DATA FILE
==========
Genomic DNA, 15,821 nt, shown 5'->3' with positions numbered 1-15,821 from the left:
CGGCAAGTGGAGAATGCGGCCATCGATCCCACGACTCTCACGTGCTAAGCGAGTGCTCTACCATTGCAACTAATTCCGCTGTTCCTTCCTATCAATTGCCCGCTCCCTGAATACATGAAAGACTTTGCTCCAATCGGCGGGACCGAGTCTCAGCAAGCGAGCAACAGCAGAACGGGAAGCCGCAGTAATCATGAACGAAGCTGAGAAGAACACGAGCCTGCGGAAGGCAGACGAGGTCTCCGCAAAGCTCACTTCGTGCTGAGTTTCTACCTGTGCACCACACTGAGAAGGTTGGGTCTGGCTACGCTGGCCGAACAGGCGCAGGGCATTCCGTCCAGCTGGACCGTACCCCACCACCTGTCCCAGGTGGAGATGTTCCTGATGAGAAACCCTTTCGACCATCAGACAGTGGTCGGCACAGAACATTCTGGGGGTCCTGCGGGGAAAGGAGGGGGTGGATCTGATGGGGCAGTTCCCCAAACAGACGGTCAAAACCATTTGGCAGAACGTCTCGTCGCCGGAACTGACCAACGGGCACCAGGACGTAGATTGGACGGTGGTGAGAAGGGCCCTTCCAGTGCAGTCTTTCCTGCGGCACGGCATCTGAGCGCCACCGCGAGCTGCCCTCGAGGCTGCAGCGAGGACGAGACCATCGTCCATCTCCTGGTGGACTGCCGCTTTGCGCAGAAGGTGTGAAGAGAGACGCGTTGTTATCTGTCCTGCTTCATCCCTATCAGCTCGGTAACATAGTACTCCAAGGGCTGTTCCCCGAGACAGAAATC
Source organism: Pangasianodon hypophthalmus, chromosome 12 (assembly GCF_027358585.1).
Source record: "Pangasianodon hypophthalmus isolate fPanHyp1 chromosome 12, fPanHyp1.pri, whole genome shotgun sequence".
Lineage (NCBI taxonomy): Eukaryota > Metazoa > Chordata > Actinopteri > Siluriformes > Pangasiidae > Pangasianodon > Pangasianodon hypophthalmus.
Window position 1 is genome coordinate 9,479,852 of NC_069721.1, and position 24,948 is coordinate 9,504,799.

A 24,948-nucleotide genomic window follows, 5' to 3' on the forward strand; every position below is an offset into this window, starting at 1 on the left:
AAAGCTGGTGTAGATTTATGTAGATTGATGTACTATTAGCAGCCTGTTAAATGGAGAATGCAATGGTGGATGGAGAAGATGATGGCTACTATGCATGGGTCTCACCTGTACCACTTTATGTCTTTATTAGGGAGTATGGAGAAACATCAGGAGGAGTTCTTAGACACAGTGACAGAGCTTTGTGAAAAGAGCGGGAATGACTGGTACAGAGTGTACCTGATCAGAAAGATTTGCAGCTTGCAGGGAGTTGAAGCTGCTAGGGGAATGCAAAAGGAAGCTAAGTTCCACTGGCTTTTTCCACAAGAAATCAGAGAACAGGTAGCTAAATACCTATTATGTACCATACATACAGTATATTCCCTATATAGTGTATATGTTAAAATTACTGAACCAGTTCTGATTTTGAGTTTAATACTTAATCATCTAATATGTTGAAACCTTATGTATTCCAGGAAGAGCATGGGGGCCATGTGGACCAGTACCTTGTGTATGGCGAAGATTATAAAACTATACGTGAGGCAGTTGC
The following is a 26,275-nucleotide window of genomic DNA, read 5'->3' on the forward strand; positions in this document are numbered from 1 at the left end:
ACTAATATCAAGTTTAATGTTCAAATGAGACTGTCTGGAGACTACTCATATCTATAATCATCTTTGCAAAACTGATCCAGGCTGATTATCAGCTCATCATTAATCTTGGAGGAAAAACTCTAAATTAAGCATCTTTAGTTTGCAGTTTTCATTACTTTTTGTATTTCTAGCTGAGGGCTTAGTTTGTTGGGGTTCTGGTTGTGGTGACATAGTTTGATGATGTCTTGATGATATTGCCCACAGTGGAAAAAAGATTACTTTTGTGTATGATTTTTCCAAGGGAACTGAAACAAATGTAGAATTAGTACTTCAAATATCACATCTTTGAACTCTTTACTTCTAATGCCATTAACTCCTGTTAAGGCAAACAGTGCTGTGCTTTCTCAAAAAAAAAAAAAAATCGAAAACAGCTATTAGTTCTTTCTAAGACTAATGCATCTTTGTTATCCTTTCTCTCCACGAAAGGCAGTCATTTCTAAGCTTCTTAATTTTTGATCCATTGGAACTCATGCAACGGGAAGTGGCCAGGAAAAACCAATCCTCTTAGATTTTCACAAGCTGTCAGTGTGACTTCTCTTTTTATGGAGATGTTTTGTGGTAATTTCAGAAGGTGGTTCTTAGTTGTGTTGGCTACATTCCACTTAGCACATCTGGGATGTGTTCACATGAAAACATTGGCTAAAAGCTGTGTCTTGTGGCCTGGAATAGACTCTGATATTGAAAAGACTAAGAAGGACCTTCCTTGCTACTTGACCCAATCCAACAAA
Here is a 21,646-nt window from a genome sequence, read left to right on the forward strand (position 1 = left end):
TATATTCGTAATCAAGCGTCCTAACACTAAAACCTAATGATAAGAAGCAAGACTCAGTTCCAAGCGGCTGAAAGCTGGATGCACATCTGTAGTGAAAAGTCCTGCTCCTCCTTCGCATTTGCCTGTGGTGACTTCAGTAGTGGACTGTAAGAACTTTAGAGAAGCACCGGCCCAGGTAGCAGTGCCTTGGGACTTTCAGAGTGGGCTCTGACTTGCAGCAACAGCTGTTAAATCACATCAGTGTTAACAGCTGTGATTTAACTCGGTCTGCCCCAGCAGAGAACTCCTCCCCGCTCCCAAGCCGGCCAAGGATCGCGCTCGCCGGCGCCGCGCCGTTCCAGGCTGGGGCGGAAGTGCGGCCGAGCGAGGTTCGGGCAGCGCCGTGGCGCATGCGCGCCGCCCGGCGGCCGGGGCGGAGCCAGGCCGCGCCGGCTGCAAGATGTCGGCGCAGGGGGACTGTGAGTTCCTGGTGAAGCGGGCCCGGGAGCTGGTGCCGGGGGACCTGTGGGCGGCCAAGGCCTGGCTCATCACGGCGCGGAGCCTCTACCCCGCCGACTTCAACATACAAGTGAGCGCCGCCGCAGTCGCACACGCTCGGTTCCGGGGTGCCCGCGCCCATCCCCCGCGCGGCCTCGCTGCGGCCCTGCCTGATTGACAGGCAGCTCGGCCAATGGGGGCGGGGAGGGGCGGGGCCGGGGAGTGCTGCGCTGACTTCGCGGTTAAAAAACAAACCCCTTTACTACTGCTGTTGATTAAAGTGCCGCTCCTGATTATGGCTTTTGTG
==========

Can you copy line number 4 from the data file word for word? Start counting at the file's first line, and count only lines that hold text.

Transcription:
Source record: "Pangasianodon hypophthalmus isolate fPanHyp1 chromosome 12, fPanHyp1.pri, whole genome shotgun sequence".